And for another 20 bucks, you can get the deluxe kit with 3 airbrushes.. I bought this and have been very happy with it. Like the others said, it's a good starter kit. My only complaint is not having a header tank for air; oh, and the "regulator" doesn't do much. It seems like the pressure is double for the first second, so I always shoot some air off to the side before making a pass on what I'm painting.

Another great investment in cheap Chinese stuff is the spray booth: this setup is one of my favorite hobby investments. You can replace the filter with any decent filter floss - this stuff for aquariums works great.

u/Scale_Model_Assassin · 2 pointsr/modelmakers

Heres a link to the airbrush kit I started with. I got good results with the 2 gravity feed brushes it comes with. Im still using the air compressor with the Iwata brush I upgraded to:

Personally, I like Tamiya branded supplies. Their kits have great details and Ill also use their masking tape, primer, and paints. I like acrylic paint in general since its easy to clean i.e. wash everything out in the kitchen sink with water.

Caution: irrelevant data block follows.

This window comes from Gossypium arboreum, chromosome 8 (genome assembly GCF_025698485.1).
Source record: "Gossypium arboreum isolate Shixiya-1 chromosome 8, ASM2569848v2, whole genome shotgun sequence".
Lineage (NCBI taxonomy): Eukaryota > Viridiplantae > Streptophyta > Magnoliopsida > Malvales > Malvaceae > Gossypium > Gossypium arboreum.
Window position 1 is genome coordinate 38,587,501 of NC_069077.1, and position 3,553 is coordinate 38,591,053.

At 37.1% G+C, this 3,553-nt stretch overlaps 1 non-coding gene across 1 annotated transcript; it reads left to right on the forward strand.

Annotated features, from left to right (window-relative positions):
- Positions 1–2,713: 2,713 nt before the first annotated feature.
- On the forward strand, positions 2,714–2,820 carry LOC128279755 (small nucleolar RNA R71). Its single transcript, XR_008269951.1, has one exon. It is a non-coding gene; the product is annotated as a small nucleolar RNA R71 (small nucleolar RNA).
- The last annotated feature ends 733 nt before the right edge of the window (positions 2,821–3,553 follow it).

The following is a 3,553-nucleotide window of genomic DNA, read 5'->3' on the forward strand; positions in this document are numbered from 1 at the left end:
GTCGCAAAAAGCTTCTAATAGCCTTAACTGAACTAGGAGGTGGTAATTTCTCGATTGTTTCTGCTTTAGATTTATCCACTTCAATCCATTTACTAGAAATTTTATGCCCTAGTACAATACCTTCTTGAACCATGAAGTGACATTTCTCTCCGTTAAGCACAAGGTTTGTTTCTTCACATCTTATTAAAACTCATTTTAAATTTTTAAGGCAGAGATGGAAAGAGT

For clear coating, Ive used testors dullcote and glosscote and had good results over Tamiya paint except for when I spray too much at once with the rattle can. For that reason Im thinking of switching to Mr. Color super clear so I can use it with my airbrush and have more control and a finer mist.

I use Microset & Microsol with my decals

Vallejo acrylic putty is easy to use. Model Master cement (for thicker more viscous applications) and Tamiya extra thin cement for the fine detail work. Tamiya line accent color (black or brown) for my panel lining. I wipe it off with testors enamel thinner.

For weathering pigments, MIG products work well or you can DIY by scraping artist pastels and using the dust created.

Finally, most of my small tools (knife, chisel/scraper, tweezers) are branded "excel". I think that is just the brand my local hobby store happens to sell.